Interpretive Summary: Evaluation of graded levels of corn-fermented protein on stool quality, apparent nutrient digestibility, and palatability in healthy adult cats
By: Logan R Kilburn-Kappeler, Krystina A Lema Almeida, Charles G Aldrich
Sustainable ingredients are of increasing demand within the pet food industry. Corn-fermented protein (CFP) could provide a sustainable protein source for pet food. CFP is a coproduct from ethanol production, which is produced using post-fermentation separation technology to create a high-protein, low-fiber ingredient. In this work, 11 healthy cats were fed diets containing 0%, 5%, 10%, and 15% CFP in exchange for soybean meal. Cats were fed each dietary treatment for 14 d with a 9-d adaptation phase followed by a 5-d total fecal collection. Stool quality and diet digestibility were analyzed. Total fecal output of cats increased, and diet digestibility decreased with the 15% CFP inclusion. These results are likely due to the fiber component of CFP indicating a maximum inclusion level at 10% when fed to cats. In addition, palatability of diets was evaluated at a commercial kennel and proved to be acceptable at all CFP inclusion levels when fed to cats. Further research is needed to evaluate the possible impact of CFP on animal health when included in pet food.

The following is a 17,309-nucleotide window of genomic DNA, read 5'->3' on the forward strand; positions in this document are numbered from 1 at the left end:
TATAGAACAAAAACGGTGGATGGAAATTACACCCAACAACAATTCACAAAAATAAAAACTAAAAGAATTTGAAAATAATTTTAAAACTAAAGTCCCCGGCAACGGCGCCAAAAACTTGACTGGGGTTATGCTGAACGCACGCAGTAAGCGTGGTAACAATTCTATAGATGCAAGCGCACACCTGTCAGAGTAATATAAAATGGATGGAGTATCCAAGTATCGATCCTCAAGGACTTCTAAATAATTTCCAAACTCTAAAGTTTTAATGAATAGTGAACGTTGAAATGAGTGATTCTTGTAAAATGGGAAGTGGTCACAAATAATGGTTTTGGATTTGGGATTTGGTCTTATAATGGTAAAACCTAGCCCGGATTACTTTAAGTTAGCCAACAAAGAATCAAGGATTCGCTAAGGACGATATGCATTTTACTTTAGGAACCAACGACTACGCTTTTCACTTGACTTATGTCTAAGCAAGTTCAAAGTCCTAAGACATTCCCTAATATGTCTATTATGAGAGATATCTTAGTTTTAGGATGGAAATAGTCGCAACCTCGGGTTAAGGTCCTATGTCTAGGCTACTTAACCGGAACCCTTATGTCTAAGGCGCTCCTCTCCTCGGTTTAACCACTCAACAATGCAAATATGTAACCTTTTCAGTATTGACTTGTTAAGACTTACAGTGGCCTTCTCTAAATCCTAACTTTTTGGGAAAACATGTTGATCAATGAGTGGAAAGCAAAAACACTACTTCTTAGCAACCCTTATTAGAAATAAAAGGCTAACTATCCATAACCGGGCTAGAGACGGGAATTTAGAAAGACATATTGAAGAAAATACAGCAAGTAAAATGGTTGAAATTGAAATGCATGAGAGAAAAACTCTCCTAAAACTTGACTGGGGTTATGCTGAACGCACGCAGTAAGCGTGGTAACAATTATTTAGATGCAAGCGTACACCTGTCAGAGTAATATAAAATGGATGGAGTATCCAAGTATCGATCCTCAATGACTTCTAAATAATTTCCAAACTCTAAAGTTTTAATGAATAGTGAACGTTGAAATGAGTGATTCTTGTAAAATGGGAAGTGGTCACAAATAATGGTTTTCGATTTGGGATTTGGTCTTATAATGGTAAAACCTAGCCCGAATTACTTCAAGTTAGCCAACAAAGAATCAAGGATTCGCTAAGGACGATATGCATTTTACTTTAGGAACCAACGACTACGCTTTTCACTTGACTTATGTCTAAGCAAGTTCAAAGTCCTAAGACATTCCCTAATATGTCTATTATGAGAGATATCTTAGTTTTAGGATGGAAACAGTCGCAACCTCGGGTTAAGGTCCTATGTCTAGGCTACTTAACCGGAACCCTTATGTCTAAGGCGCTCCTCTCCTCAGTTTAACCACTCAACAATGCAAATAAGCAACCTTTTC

Read the full article in the Journal of Animal Science.